Ordinary Handsome is my favorite work and I’m working hard to promote it and get sales moving. It’s about a  dying Oklahoma town – Handsome – and the secrets and hardships of a handful of men who live there. It’s primarily about dying and not knowing it… or avoiding it… or denying it. The horrors of becoming a ghost, literally and figuratively. I’m unabashedly proud of it, but I’m terrible at self-promotion.

What is the first piece you remember writing (from childhood or young adulthood)?

I wrote a short humorous story as a class assignment when I was 10 years old. Being a very shy boy, I was overwhelmed when everyone in the classroom stood up and applauded. The story was something about mixing up toothpaste and Brylcreem. I don’t remember the story, but I remember the reaction.

What is your favorite aspect of being a writer? Your least favorite?

I love how real a story can become, and how the characters sometimes do such unexpected things. I don’t like the periods between writing projects… that’s when the self-doubts start to creep in.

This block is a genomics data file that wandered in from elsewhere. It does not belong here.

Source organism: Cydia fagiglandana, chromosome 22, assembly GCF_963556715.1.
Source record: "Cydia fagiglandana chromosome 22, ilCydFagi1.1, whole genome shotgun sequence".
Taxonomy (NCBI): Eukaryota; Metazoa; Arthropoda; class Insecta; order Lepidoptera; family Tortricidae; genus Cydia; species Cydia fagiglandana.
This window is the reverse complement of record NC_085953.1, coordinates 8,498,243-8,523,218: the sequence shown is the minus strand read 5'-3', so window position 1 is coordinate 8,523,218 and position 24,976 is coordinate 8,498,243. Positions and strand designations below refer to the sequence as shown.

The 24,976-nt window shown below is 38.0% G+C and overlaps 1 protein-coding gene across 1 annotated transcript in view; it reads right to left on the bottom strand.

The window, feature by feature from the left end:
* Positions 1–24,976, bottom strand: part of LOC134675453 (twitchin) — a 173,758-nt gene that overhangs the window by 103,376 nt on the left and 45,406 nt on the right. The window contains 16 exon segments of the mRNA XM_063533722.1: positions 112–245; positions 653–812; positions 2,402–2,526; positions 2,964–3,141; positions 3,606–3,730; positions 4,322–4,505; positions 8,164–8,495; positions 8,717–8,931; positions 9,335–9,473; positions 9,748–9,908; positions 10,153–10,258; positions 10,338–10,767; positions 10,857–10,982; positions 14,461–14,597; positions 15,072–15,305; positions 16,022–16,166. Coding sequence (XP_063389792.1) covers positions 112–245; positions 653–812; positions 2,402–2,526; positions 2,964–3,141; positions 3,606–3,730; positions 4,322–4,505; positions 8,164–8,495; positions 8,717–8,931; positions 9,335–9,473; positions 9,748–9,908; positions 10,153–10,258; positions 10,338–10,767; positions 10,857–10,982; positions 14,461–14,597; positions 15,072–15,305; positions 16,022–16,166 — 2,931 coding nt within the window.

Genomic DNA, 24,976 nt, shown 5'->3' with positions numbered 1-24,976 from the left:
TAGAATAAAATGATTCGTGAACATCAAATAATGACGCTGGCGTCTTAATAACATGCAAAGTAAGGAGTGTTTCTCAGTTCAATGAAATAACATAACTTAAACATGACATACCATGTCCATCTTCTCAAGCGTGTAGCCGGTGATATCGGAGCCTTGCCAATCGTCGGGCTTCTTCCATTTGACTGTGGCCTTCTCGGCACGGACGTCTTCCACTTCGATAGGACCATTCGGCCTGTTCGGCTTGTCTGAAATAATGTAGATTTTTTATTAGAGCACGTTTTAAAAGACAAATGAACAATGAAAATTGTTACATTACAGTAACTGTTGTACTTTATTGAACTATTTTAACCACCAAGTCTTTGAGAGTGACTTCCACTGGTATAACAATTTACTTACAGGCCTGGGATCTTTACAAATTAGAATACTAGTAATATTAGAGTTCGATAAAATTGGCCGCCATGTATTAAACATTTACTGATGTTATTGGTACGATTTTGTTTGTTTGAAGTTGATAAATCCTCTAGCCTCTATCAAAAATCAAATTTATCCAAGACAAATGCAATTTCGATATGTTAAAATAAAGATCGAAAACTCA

Do you believe in writer’s block? If so, what is your best tip for beating it? If not, why not?

I’m not sure I believe in it. I’m always searching for ideas and always challenging myself. Though I may not be physically writing something, I’m always working on ideas. Sometimes painting yourself into a corner is not a bad thing… you either scrap the idea, or patiently wait it out. A single word can be enough to get me thinking. “Handsome” popped into my head one day. A town. Oklahoma. A ghost town. And then it began. A single word, a color, a quote… it’s all there for the taking if you’re paying attention to what drives the imagination. I don’t believe the imagination can ever be blocked.